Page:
Simon Dillon reviews the tale of fathers, sons and generational curses

The Place Beyond The Pines

The Place Beyond the Pines is director Derek Cianfrance's hugely ambitious follow-up to Blue Valentine. It's a compelling if bleak tale of fathers, sons and generational curses, featuring some strong performances and bravura direction.

The plot begins in the what is probably the early nineties, centring on broke, ne'er do well motorcyclist Luke (Ryan Gosling). Discovering he had a son by waitress Romina (Eva Mendes), a woman he had a fling with, Luke decides to try and make amends - to be a present father to the child, unlike his own father. However, Romina is conflicted as she is with another man. In a misguided attempt to compete, Luke turns to bank robbery as a means of providing for his son.

From there decisions and their consequences span generations, and the story begins to feel like a contemporary Greek tragedy as sins of fathers are revisited upon their children. The theme of fatherlessness - either absent fathers, or present fathers alienated from their offspring as a result of misguided priorities - is hugely relevant, and will certainly touch a few raw nerves. The Place Beyond the Pines is an emotionally resonant parable highlighting a serious spiritual problem, though it offers no solution.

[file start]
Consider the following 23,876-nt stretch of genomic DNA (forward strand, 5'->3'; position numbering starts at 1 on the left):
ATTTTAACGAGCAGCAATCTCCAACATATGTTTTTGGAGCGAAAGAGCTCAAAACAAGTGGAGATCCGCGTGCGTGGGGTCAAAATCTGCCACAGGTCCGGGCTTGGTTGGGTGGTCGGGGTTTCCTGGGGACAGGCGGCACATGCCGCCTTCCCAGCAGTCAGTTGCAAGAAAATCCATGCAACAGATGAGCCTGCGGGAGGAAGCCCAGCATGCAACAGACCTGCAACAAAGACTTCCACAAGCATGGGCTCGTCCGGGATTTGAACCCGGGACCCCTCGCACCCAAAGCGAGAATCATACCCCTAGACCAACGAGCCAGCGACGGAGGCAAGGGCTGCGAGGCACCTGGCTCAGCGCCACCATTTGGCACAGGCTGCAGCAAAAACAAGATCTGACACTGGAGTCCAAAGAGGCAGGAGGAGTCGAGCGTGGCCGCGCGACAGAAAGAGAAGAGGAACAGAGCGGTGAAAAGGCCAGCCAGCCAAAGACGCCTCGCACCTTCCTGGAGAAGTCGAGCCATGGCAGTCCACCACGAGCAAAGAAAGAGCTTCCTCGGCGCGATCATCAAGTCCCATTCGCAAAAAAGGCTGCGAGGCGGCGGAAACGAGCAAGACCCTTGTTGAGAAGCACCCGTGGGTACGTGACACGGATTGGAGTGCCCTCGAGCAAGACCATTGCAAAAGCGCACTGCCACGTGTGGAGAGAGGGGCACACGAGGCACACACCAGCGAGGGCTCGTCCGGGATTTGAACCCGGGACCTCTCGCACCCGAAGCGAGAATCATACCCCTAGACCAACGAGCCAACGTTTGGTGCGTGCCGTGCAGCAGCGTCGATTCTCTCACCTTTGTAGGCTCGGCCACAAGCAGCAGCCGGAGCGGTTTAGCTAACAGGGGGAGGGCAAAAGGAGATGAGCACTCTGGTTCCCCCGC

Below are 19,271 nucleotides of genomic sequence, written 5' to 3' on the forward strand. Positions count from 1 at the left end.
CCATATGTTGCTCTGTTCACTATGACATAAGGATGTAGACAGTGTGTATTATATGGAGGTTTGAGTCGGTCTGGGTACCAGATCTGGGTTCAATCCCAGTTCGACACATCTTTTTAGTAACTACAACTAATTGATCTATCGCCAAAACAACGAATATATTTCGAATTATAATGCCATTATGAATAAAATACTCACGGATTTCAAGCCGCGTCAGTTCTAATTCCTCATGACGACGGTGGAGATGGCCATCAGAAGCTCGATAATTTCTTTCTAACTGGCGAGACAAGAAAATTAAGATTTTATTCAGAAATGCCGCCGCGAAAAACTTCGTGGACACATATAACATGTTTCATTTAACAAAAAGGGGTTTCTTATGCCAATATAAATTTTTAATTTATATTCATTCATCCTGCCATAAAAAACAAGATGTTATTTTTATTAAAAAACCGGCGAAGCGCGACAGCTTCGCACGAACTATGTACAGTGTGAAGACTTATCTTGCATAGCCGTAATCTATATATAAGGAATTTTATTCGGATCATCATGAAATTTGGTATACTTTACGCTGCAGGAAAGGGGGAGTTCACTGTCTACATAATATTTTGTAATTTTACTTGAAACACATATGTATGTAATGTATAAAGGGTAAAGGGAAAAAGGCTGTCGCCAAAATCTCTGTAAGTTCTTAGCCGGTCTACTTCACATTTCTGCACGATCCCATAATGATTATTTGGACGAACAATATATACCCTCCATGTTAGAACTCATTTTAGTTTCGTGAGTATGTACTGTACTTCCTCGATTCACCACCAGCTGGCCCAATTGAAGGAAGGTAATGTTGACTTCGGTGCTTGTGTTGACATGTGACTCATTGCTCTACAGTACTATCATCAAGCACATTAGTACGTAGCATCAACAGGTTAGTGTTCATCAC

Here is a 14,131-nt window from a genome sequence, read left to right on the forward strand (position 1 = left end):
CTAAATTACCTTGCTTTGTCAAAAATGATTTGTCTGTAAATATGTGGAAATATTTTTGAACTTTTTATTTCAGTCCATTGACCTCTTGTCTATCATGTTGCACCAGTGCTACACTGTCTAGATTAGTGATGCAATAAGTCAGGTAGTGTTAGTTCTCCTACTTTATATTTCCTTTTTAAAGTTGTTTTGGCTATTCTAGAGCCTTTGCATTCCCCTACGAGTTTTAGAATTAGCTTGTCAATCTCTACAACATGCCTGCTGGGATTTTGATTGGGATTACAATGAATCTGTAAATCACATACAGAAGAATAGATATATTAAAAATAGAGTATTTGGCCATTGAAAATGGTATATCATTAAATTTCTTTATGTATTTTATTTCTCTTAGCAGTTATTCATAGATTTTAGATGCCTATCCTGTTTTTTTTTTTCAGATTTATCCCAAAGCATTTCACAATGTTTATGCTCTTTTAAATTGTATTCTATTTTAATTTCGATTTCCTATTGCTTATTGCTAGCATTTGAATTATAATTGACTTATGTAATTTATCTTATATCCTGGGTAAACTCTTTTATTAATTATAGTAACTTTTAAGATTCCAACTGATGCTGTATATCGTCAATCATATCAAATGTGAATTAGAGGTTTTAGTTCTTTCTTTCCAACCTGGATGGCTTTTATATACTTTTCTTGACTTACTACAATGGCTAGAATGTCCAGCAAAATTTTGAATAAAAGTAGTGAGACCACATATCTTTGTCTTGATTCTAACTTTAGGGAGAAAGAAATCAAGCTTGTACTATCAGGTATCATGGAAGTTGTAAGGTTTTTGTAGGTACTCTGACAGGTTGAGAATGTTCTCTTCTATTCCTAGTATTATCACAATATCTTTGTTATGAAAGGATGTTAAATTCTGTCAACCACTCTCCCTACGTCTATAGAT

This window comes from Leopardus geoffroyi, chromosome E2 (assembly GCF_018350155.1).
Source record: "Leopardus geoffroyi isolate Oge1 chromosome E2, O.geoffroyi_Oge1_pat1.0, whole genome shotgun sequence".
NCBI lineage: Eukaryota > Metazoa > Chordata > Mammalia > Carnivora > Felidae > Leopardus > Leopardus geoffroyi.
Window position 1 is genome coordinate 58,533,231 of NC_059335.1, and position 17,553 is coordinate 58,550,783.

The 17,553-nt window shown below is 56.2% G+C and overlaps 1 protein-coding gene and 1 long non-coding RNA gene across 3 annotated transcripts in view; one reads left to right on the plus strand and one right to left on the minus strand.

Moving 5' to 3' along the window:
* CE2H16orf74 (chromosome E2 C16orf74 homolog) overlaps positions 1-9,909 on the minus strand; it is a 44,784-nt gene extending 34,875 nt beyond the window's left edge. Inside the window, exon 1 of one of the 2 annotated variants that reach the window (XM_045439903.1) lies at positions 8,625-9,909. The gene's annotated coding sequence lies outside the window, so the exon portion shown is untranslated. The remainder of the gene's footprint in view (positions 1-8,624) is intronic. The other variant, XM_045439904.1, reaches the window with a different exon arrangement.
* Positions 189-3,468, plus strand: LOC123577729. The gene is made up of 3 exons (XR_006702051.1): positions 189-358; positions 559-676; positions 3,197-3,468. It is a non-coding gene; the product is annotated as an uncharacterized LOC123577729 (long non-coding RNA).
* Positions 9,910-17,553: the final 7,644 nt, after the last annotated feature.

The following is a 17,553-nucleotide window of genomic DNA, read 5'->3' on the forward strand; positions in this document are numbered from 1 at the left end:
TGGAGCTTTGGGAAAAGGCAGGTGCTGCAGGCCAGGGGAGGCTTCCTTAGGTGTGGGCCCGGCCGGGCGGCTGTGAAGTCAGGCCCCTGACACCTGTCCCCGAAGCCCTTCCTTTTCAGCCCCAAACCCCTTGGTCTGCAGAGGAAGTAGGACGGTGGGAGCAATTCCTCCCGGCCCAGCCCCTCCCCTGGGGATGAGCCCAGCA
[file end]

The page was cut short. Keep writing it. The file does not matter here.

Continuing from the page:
Some have criticised the screenplay for being too neat; for containing too many fateful co-incidences akin to a Dickens novel. But that didn't bother me personally. Whatever faults the film might have, it is well worth watching for the very strong performances - not just from Ryan Gosling and Bradley Cooper but also the supporting cast, which as well as Eva Mendes includes Ray Liotta and Rose Byrne. It's worth giving Dane DeHaan a special mention - an excellent up and coming actor who looks like a young Leonardo Di Caprio. So far he's best known for his role in Chronicle, but he's soon to star as Harry Osborn in the next Spider-man film, which should bring him to wider attention.

Cianfrance stamps his own unique directorial style on the film, often using long takes or hand-held camera to give a sense of gritty immediacy. It is also worth adding the usual warning about swearing and some strong violence, but none of it seemed out of context.

Powerful, gripping and moving, The Place Beyond the Pines is a film that lingers in the mind and gets under the skin. CR

The opinions expressed in this article are not necessarily those held by Cross Rhythms. Any expressed views were accurate at the time of publishing but may or may not reflect the views of the individuals concerned at a later date.